May 26, 2018
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My wife’s pollen-season sniffles are driving me nuts

Emily Yoffe
By Emily Yoffe, Slate

Dear Prudence,

My wife has a habit that I find irritating. Instead of blowing her nose, she sniffs to keep the snot in, making a loud snorting sound. This isn’t usually a problem, but now that the pollen has returned, this sniffing occurs every 30 seconds throughout the day. I feel this is rude habit and it must be irritating to others at the cubicles in her office. When I mention this to her, she gets defensive and thinks that I’m rude to bring it up. Is this sniffing habit truly annoying to others, or is it just me? We need another perspective so that we don’t have to resort to couples’ counseling.

— Fed Up

Dear Fed Up,

Now that chalkboards are being replaced by whiteboards a whole generation will be spared even knowing what it means to hear fingernails scraping one. It turns out there are certain sounds that drive people bonkers, and the science of how we perceive and experience sound is called psychoacoustics — or the study of acoustics that make people psycho. I know from my inbox, and life, that certain repetitive human noises — loud chewing, throat clearing, and yes, sniffing — can make some people feel as if the offending noise is magnifying and echoing through their skulls, threatening to make their brains explode. I assure you your wife’s fellow cubicle-dwellers are noticing. I do sympathize with your wife’s condition; without today’s over-the-counter allergy pills, I would spend about four months a year with a drip pan under my nose. But since there are pharmaceutical treatments for allergies, your wife has no excuse. If you can’t convince her to stop snorting and end up in couples’ therapy because of it, after a few minutes the counselor is sure to push that box of tissue towards your wife and say, “For my own sanity, please take one and blow.”

— Prudie

Dear Prudence,

Every year since they were toddlers, our two children have spent at least a week each summer visiting my husband’s parents and my parents, who each live in different states. It’s mostly been great for all concerned. However, the last few years the kids have come back complaining about staying with my parents. It started with my parents letting them watch scary, graphic, forensic crime shows when they were young, which lead to recurrent nightmares. I broached this with my parents and was told that I watched similar programming and I turned out fine. Then my parents started complaining about the cost of having them visit, how much they eat, items that were “mysteriously broken” during their stay for which my parents want reimbursement, and computers that “ceased to function” after the kids used them. When the kids play they’re accused of being disrespectful and rowdy, and when they sit and read or watch TV, they’re lazy. They’re now in their early teens, are enrolled in several short summer programs, and can care for themselves at home when we’re out. They don’t want to visit my parents. Do I say they won’t be visiting because of the above-mentioned problems? Or should I force the kids to suck it up and try to enjoy their grandparents for as long as they have them?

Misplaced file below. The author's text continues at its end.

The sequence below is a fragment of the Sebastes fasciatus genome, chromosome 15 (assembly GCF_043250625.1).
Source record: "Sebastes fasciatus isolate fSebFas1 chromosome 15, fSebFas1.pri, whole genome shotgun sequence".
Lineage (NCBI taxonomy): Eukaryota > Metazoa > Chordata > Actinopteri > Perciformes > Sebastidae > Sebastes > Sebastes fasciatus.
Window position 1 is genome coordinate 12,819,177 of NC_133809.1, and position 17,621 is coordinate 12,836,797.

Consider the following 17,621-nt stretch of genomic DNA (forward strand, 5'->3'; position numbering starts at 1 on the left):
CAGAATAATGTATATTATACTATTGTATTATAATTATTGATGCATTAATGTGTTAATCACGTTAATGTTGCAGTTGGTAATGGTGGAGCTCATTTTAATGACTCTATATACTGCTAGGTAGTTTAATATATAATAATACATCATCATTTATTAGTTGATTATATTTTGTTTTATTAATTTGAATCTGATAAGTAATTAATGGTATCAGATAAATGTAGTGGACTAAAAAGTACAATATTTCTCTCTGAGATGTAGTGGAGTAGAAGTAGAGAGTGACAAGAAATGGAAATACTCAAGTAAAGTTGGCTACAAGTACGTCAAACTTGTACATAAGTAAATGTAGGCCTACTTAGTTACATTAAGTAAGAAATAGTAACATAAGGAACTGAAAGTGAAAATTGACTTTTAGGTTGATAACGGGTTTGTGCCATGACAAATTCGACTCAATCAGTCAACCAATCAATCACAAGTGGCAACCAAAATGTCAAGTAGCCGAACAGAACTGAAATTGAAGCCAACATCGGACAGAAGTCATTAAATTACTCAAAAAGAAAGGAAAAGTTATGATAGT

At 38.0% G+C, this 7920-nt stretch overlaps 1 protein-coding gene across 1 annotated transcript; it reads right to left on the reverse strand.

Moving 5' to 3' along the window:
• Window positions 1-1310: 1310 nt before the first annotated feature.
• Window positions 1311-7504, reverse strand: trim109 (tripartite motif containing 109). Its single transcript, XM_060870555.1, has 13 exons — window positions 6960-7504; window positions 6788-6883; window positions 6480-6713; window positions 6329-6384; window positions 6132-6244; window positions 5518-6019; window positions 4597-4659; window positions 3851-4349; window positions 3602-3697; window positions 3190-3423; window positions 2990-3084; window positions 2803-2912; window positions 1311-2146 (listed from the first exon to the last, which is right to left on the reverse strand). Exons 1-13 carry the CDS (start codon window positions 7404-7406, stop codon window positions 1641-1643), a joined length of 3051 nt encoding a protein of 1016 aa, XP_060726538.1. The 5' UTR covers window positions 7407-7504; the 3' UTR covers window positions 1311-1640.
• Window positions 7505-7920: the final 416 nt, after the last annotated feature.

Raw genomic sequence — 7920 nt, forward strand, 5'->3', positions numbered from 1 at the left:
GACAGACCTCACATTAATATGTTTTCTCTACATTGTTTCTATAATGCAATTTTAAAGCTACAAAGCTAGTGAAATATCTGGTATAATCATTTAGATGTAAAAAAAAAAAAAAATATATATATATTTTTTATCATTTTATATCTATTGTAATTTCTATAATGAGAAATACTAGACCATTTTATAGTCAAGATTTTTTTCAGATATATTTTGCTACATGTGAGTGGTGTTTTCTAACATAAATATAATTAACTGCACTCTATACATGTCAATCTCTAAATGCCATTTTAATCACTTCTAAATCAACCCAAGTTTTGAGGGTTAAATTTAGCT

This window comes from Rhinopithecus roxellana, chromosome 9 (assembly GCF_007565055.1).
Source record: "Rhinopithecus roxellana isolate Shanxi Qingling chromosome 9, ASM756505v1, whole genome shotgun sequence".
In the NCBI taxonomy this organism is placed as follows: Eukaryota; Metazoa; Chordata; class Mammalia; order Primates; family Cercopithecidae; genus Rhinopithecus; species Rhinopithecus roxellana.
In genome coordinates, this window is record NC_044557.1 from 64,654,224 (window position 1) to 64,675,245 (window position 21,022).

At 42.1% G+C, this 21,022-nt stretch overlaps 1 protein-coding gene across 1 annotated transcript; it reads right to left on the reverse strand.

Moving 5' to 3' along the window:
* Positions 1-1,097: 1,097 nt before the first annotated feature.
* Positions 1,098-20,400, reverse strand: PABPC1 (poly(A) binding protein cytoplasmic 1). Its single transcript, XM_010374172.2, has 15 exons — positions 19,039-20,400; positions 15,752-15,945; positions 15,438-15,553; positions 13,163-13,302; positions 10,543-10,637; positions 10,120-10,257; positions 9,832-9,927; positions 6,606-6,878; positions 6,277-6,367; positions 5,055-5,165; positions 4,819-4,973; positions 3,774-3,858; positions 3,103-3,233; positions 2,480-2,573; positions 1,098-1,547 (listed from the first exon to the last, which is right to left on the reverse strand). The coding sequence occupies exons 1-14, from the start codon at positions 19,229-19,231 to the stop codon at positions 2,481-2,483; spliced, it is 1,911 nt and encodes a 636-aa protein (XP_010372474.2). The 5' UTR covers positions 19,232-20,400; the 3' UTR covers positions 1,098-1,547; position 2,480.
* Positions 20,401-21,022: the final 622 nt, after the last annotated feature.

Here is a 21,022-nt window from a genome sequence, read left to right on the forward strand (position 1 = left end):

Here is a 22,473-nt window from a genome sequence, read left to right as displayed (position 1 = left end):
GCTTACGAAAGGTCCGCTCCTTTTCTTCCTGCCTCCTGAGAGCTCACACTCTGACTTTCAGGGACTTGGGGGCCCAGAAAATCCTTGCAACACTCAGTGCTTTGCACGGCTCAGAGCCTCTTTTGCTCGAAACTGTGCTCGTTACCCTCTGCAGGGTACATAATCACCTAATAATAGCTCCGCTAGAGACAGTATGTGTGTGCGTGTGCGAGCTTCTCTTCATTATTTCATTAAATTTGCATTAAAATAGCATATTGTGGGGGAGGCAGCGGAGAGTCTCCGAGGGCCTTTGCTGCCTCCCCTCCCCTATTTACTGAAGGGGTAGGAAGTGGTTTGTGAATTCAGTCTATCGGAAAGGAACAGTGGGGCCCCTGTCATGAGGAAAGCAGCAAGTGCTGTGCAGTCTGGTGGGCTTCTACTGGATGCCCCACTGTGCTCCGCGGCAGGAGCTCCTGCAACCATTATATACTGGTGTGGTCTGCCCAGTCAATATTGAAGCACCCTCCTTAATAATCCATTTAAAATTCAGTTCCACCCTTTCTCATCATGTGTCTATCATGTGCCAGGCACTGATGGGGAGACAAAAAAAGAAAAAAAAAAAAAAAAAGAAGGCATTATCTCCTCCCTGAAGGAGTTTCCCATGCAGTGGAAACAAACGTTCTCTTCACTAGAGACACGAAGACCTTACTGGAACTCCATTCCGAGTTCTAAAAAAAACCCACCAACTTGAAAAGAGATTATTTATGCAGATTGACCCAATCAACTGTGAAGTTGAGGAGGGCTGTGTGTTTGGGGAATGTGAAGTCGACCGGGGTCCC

— Summer-Time Blues

Dear Blues,

Before you decide whether to force your kids to visit, I think you need to do some reconnaissance with your parents. It may be that they are getting to a point physically and mentally where they are no long able to handle the demands of having children in the house. If their extreme irritability and whining about their financial situation is new, it requires some attention. So before you decide whether to pack your kids off, go visit your parents by yourself and have a heart-to-heart about how their lives are going. That will give you enough information to decide whether the visits are no longer a good idea, or if your parents need some guidance for making a vacation with teenagers go better. If you think they can still handle it, you can tell them that it’s true that teenagers can eat like velociraptors and you’d like to pay for the expenses of the stay. In any case, a week of togetherness may be too much, so tell your parents that your kids’ many camp activities mean that they can only visit for four days this year. As for your children, a few days of crotchety grandparents will be a good lesson in dealing with adversity.

— Prudie

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